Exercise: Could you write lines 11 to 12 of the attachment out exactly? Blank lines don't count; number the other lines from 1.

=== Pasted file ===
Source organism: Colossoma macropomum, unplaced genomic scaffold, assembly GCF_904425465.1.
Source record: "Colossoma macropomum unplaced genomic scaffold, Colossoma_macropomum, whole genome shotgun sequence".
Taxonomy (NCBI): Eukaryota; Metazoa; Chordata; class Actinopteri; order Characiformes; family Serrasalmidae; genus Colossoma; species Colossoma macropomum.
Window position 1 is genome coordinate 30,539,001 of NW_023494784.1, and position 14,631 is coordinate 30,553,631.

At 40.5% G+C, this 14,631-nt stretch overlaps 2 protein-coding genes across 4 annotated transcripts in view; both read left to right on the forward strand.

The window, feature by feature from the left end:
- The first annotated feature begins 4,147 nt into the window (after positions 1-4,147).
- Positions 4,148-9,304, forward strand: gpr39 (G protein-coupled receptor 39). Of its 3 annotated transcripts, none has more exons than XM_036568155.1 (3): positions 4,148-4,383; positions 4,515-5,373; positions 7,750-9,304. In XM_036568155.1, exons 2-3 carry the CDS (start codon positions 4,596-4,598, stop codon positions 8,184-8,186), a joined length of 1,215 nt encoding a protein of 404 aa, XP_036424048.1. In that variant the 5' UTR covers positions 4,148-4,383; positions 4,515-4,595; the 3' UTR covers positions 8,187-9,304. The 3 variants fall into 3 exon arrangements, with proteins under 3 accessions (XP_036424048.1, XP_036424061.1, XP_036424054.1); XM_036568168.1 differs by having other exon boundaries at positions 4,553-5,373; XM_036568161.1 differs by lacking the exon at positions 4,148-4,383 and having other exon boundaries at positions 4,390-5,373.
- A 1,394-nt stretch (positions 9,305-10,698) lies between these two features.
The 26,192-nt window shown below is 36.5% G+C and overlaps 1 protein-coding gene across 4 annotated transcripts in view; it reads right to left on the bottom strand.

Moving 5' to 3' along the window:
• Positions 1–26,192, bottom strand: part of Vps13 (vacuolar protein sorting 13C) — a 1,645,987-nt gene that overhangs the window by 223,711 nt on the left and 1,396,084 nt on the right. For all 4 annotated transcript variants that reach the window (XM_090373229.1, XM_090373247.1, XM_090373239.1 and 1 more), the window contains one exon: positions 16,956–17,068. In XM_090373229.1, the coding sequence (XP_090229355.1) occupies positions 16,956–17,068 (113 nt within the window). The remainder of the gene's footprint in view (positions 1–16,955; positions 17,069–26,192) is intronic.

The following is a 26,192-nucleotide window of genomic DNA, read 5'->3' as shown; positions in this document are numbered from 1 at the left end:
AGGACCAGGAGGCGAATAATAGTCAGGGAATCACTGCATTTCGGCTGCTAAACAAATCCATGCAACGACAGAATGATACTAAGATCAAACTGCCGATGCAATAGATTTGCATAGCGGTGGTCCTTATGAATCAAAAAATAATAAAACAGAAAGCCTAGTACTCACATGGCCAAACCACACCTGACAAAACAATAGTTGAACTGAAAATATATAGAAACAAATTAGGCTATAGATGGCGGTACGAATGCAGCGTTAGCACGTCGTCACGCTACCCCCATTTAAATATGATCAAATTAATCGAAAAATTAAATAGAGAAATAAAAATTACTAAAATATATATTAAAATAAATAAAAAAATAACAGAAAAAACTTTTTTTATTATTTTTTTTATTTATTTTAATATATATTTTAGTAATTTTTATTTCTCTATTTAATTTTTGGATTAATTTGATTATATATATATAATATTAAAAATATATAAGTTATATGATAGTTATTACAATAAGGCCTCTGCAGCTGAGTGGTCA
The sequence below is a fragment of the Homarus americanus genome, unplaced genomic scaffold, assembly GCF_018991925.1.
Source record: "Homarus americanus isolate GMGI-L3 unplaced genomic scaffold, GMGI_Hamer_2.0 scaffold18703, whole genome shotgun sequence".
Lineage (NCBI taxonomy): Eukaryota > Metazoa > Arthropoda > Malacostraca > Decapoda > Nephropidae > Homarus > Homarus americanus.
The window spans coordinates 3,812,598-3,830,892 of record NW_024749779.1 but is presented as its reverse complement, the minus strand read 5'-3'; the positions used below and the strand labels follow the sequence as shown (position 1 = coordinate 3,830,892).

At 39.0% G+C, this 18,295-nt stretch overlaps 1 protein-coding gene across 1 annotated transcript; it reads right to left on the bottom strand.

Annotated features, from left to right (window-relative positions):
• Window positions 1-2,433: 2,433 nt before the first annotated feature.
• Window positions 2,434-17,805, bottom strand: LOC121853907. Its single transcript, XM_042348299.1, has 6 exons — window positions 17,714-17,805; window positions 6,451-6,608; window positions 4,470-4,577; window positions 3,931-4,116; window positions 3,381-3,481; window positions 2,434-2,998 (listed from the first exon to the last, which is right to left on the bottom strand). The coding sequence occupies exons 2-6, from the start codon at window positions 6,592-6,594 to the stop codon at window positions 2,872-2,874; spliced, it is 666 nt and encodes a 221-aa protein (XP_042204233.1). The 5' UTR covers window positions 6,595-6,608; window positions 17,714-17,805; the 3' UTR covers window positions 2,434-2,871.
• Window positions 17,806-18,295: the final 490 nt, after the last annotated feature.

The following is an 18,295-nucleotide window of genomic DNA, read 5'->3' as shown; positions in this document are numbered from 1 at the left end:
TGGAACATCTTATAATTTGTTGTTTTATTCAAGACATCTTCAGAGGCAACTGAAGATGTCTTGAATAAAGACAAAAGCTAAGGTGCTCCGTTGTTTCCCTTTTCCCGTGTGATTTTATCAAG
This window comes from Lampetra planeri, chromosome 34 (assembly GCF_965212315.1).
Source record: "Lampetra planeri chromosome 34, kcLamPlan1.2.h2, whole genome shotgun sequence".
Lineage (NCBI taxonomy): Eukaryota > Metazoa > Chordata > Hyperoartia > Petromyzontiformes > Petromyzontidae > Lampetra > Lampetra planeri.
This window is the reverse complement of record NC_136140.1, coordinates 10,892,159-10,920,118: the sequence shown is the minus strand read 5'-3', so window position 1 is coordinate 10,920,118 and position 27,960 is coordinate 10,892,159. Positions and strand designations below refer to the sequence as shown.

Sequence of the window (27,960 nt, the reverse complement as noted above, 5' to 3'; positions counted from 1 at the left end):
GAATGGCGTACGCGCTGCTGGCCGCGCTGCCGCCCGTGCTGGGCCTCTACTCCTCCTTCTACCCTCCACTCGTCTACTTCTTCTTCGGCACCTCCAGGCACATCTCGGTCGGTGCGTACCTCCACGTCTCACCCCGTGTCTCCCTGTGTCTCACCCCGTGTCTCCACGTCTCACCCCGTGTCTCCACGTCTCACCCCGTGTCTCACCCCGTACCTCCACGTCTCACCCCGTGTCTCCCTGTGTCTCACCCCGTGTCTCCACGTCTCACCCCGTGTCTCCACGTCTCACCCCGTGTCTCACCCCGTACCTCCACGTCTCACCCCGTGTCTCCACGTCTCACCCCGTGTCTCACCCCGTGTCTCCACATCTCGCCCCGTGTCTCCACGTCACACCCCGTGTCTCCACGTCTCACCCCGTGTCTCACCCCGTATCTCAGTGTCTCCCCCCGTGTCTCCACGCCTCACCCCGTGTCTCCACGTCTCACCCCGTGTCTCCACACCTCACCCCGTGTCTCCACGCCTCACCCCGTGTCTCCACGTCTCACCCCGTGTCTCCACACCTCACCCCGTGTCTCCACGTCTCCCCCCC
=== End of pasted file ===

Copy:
Moving 5' to 3' along the window:
• Positions 1–26,192, bottom strand: part of Vps13 (vacuolar protein sorting 13C) — a 1,645,987-nt gene that overhangs the window by 223,711 nt on the left and 1,396,084 nt on the right. For all 4 annotated transcript variants that reach the window (XM_090373229.1, XM_090373247.1, XM_090373239.1 and 1 more), the window contains one exon: positions 16,956–17,068. In XM_090373229.1, the coding sequence (XP_090229355.1) occupies positions 16,956–17,068 (113 nt within the window). The remainder of the gene's footprint in view (positions 1–16,955; positions 17,069–26,192) is intronic.